Which? executive director, Richard Lloyd, said:
“Students deserve a regulator that enforces high standards and guards against poor value for money, as they may spend much of their working life paying back the cost of their higher education.
“If we are to uphold our worldwide reputation for learning urgent changes must be made to the regulatory system, including new legislation to make it easier to remove degree-awarding powers from failing institutions, and better information for prospective students.”
- Previous Which? research has found a number of areas of concern in higher education where action should be taken, including:
- Students unhappy with the academic experience: Only half (49%) of students think the amount of work they have to do is demanding, only four in ten (39%) say the content of the work is stretching and less than half (45%) feel that seminars are generally worth attending.
- Poor value for money: A fifth (18%) of graduates felt the experience at university was poor value for money, with the top reasons given as inconsistent teaching quality (53%), not enough support to find a good job (53%), too few contact hours (47%) and too many cancelled sessions or poor timetabling (45%). A third (35%) said they’d be unlikely to go to university now faced with higher fees.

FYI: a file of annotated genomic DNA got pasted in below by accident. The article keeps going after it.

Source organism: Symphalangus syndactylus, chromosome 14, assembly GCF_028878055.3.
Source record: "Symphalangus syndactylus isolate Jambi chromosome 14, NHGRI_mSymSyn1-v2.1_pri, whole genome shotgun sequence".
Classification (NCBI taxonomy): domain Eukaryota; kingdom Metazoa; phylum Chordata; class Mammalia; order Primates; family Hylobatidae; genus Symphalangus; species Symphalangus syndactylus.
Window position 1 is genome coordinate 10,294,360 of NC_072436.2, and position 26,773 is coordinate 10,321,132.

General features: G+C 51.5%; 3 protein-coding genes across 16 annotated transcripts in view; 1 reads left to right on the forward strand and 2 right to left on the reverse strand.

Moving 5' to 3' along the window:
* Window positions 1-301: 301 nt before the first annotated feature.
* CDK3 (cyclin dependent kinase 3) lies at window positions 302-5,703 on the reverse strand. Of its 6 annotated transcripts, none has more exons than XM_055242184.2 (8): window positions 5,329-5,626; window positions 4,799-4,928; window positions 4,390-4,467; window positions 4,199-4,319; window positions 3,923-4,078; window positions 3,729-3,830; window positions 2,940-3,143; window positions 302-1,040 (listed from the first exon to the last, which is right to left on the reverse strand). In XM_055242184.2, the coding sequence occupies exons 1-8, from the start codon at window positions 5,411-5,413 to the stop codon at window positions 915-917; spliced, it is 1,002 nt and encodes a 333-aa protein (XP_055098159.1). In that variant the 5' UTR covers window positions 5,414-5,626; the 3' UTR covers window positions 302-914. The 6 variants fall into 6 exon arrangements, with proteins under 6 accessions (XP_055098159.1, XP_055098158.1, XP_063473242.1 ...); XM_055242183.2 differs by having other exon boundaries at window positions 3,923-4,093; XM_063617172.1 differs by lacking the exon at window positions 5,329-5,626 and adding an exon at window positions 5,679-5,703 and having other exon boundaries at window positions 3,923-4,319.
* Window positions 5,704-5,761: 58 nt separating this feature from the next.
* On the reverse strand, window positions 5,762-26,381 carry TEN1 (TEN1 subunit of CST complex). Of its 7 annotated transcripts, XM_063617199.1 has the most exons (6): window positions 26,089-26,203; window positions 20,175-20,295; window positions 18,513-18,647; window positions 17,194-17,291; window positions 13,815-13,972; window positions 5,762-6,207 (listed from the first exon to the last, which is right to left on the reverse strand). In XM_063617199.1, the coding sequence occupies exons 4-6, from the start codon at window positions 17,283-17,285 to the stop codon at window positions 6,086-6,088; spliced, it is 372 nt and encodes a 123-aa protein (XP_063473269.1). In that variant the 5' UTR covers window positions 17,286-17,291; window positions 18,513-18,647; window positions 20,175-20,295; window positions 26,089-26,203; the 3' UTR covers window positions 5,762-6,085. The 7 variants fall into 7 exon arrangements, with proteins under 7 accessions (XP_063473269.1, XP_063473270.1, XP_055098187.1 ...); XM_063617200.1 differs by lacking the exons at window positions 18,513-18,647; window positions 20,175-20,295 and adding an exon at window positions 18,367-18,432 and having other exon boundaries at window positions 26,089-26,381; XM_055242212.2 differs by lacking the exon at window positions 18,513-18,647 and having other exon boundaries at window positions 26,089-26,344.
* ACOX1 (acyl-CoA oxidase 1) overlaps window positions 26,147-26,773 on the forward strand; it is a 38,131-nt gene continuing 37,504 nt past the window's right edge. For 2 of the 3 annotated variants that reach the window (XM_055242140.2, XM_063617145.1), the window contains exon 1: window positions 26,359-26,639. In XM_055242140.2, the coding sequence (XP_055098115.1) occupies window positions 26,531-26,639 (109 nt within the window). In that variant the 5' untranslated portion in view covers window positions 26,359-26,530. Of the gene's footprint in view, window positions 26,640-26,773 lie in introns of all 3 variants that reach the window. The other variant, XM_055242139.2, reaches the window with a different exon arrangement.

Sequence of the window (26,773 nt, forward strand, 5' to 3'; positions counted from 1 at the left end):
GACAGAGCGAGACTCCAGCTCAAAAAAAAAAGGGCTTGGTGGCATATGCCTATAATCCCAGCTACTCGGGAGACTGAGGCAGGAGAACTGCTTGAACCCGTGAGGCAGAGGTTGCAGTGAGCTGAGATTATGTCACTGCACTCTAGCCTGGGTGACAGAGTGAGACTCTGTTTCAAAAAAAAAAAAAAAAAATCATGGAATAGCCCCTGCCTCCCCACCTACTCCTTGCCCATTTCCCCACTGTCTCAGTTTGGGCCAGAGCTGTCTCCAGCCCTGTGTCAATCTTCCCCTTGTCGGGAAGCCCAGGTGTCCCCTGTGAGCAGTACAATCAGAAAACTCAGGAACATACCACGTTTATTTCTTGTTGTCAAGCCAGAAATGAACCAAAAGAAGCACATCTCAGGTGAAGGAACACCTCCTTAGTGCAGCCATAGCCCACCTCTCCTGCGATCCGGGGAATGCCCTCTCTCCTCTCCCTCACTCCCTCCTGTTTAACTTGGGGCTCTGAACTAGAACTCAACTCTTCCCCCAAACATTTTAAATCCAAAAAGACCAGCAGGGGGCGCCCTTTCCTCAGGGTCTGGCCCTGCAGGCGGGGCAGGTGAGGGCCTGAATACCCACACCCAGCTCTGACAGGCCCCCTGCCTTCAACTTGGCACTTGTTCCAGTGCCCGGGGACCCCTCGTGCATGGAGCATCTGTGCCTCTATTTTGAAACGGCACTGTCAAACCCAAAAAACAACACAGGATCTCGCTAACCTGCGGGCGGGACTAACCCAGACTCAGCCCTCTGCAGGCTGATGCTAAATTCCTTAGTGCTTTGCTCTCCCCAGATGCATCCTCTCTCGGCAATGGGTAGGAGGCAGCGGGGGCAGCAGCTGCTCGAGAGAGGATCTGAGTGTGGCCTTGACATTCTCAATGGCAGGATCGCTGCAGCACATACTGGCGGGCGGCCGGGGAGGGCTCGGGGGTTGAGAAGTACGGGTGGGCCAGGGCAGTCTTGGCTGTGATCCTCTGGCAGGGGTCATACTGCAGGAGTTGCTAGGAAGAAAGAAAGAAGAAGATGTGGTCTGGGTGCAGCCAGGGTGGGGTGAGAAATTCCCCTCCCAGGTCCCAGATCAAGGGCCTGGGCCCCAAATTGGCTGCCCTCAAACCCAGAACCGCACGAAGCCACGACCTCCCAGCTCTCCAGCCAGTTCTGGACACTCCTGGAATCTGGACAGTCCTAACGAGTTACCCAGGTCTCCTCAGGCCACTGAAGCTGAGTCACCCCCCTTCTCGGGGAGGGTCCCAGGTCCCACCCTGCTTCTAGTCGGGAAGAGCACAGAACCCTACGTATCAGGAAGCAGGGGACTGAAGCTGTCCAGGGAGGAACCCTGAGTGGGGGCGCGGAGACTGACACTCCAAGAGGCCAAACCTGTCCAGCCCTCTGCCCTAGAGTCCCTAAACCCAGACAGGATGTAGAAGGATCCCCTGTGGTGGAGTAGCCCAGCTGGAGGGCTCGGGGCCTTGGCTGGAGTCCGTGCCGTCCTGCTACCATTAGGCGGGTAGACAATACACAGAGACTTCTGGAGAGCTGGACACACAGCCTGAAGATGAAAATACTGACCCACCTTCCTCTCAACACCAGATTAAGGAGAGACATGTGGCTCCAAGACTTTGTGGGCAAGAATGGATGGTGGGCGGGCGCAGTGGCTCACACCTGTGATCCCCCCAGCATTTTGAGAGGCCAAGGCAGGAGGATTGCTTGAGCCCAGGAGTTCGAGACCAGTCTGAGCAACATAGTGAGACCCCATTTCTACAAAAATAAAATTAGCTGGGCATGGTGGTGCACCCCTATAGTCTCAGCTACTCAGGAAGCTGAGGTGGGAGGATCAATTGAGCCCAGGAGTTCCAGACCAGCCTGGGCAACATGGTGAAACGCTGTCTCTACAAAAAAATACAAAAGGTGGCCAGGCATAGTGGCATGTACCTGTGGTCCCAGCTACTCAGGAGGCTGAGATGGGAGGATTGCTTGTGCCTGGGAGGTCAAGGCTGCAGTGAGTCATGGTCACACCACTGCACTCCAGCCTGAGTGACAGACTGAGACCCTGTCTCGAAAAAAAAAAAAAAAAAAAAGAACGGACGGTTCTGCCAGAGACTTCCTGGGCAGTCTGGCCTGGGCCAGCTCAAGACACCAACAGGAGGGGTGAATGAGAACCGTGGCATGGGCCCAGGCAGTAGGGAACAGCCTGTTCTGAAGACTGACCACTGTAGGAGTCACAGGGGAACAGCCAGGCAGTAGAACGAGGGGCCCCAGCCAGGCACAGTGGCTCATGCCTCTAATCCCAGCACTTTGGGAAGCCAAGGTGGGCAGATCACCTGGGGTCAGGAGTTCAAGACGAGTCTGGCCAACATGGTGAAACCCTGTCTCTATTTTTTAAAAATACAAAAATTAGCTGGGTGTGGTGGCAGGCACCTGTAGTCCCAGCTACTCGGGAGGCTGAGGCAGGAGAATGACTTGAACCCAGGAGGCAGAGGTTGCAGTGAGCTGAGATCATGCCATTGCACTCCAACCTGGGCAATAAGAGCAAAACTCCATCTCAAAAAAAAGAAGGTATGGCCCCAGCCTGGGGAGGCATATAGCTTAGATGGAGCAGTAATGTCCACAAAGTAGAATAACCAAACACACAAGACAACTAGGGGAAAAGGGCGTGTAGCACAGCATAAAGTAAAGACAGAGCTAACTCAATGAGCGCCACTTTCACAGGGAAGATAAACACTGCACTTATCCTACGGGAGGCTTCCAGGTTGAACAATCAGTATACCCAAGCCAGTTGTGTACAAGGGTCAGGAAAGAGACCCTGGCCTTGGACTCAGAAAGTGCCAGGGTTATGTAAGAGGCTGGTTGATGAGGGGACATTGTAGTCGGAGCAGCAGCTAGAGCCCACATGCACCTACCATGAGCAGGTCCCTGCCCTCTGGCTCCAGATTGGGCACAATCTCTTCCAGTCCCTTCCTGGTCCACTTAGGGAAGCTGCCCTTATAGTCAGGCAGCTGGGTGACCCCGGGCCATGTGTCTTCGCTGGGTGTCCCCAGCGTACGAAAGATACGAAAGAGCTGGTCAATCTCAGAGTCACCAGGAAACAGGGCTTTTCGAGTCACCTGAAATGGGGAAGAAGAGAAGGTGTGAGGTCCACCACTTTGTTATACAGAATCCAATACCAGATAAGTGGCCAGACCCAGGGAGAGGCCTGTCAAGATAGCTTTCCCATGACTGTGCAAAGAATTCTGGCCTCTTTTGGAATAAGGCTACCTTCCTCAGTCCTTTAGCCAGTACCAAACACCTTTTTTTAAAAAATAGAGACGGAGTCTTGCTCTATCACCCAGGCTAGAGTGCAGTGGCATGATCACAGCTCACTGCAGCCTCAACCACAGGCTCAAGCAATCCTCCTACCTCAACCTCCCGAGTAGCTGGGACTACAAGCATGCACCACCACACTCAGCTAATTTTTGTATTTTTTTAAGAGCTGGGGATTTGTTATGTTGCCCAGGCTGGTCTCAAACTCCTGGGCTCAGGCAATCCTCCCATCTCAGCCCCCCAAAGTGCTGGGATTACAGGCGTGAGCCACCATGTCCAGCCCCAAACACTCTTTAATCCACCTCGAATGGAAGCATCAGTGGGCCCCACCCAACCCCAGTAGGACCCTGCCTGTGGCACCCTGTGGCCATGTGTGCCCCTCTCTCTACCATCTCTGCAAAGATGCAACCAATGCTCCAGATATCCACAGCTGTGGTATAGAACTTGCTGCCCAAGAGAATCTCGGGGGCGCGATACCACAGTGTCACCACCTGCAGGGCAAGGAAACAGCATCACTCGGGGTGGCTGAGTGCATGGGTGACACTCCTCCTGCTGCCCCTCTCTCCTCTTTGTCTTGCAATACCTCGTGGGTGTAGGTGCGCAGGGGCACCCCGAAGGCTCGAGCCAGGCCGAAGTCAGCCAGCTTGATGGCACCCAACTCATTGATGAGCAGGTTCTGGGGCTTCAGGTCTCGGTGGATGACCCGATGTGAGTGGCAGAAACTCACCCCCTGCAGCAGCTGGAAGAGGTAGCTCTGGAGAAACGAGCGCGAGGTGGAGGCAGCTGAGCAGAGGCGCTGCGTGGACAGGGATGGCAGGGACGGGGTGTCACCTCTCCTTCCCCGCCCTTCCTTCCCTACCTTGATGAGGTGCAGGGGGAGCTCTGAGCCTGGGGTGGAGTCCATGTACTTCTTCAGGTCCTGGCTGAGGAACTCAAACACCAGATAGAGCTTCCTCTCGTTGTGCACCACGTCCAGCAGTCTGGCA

- Which? is calling for:
- Improved regulation: The Quality Assurance Agency should use the revised Key Information Set to inform inspections, and focus more heavily on standards to ensure this market works in the best interest of students. In the longer term, it should be easier for degree-awarding powers to be removed from failing institutions.
- Improved information and advice: The Government to require universities to include better information in the Key Information Set to help people make an informed choice, including on: the academic offer, costs and financial support, support to get a job and long-term job prospects, and complaints.
- Improved consumer protection: Minimum standards for complaints and a standard format for higher education contracts should be introduced, and all students should have access to the Office of the Independent Adjudicator.